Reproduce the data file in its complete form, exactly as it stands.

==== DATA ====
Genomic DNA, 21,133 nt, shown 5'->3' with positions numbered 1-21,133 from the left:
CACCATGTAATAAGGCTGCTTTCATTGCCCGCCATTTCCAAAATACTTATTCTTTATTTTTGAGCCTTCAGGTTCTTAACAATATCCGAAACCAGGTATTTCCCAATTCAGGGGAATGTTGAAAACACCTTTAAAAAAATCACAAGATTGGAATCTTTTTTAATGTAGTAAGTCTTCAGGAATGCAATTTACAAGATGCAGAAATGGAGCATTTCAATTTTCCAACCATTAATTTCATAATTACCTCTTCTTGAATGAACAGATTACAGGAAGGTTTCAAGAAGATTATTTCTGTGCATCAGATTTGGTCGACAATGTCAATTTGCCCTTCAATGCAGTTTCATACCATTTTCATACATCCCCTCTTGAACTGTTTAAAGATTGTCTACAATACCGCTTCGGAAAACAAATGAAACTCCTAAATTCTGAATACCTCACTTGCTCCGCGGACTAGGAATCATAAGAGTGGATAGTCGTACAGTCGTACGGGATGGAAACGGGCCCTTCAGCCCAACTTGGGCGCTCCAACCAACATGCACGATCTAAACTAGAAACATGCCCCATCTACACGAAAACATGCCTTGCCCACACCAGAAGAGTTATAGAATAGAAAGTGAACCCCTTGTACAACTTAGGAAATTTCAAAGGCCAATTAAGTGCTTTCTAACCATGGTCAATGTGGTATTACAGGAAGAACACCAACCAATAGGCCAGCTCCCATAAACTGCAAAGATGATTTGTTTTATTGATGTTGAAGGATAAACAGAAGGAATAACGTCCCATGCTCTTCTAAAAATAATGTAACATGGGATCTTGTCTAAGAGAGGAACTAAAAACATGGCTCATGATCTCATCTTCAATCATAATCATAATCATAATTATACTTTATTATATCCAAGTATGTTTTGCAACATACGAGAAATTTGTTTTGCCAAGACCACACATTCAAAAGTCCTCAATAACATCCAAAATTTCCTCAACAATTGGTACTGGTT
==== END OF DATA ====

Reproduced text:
Genomic DNA, 21,133 nt, shown 5'->3' with positions numbered 1-21,133 from the left:
CACCATGTAATAAGGCTGCTTTCATTGCCCGCCATTTCCAAAATACTTATTCTTTATTTTTGAGCCTTCAGGTTCTTAACAATATCCGAAACCAGGTATTTCCCAATTCAGGGGAATGTTGAAAACACCTTTAAAAAAATCACAAGATTGGAATCTTTTTTAATGTAGTAAGTCTTCAGGAATGCAATTTACAAGATGCAGAAATGGAGCATTTCAATTTTCCAACCATTAATTTCATAATTACCTCTTCTTGAATGAACAGATTACAGGAAGGTTTCAAGAAGATTATTTCTGTGCATCAGATTTGGTCGACAATGTCAATTTGCCCTTCAATGCAGTTTCATACCATTTTCATACATCCCCTCTTGAACTGTTTAAAGATTGTCTACAATACCGCTTCGGAAAACAAATGAAACTCCTAAATTCTGAATACCTCACTTGCTCCGCGGACTAGGAATCATAAGAGTGGATAGTCGTACAGTCGTACGGGATGGAAACGGGCCCTTCAGCCCAACTTGGGCGCTCCAACCAACATGCACGATCTAAACTAGAAACATGCCCCATCTACACGAAAACATGCCTTGCCCACACCAGAAGAGTTATAGAATAGAAAGTGAACCCCTTGTACAACTTAGGAAATTTCAAAGGCCAATTAAGTGCTTTCTAACCATGGTCAATGTGGTATTACAGGAAGAACACCAACCAATAGGCCAGCTCCCATAAACTGCAAAGATGATTTGTTTTATTGATGTTGAAGGATAAACAGAAGGAATAACGTCCCATGCTCTTCTAAAAATAATGTAACATGGGATCTTGTCTAAGAGAGGAACTAAAAACATGGCTCATGATCTCATCTTCAATCATAATCATAATCATAATTATACTTTATTATATCCAAGTATGTTTTGCAACATACGAGAAATTTGTTTTGCCAAGACCACACATTCAAAAGTCCTCAATAACATCCAAAATTTCCTCAACAATTGGTACTGGTT